- In addition, the MAG welding process (metal active gas welding) dominates the processing of non-alloy and high-alloy steels in the industry. This has a high to very high hazard potential.
- Furthermore, components are often made of structural steel with a high manganese content. The processing of stainless steels, which can have a carcinogenic effect, also plays an additional role. The use of extraction technology is therefore of great importance.
A mix of measures is required for the detection of hazardous substances in chemical plant construction
Nevertheless, the question arises as to which extraction units are suitable for chemical plant construction. There is not ONE single solution here, as different occupational health and safety measures offer solutions depending on the conditions described. Because the switch to low-emission processes or materials in chemical plant construction mainly fails in practice, the use of effective welding fume extraction is decisive in minimising hazards, depending on the respective components and materials.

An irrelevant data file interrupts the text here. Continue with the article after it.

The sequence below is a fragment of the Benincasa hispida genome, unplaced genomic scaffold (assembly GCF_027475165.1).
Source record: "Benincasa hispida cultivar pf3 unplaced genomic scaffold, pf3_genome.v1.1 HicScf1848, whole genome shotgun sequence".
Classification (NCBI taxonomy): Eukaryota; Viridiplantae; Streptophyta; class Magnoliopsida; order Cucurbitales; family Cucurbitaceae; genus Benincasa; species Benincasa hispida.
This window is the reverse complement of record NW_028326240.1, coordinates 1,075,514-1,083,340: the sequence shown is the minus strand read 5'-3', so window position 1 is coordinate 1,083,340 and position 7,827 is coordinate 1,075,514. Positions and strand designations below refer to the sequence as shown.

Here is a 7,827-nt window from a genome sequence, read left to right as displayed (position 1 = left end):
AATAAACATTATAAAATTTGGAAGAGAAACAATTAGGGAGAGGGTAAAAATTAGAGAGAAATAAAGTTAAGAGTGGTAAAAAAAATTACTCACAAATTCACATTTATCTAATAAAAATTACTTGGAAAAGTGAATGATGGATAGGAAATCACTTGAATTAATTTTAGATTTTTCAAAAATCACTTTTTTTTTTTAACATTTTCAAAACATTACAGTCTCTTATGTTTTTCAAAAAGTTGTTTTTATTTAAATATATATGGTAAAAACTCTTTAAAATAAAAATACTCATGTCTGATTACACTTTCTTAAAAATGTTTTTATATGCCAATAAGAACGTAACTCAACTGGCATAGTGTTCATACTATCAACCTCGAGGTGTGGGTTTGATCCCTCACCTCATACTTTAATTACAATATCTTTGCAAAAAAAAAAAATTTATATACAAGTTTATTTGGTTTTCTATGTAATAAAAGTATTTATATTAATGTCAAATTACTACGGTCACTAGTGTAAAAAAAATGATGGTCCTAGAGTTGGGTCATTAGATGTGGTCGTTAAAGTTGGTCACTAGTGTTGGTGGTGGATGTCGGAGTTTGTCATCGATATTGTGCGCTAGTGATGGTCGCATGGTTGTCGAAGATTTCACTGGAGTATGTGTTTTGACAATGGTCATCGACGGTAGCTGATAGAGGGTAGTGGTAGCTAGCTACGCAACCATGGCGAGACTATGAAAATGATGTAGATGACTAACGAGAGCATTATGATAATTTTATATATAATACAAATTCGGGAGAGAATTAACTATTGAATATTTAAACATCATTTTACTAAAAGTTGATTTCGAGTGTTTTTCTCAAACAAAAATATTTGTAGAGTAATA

3. Torch-integrated extraction in chemical plant construction
Because the sector requires a high degree of mobility when welding, welders need to be able to easily carry the extraction unit with them. Torch-integrated extraction – where the capture of hazardous substances is directly on the welding torch just above the protective gas nozzle – is particularly suitable for this main application of welding processes in chemical plant construction. For a long time, such systems were considered too heavy and unwieldy among welders. A new generation of extraction torches now creates a high level of operating comfort and also offers further advantages. Because, in order to capture the welding fumes in the best possible way, the extraction system must be optimally matched to the technical parameters of the respective welding torch. Digital variants of torch-integrated extraction systems have a stored database with the torch characteristics of different manufacturers.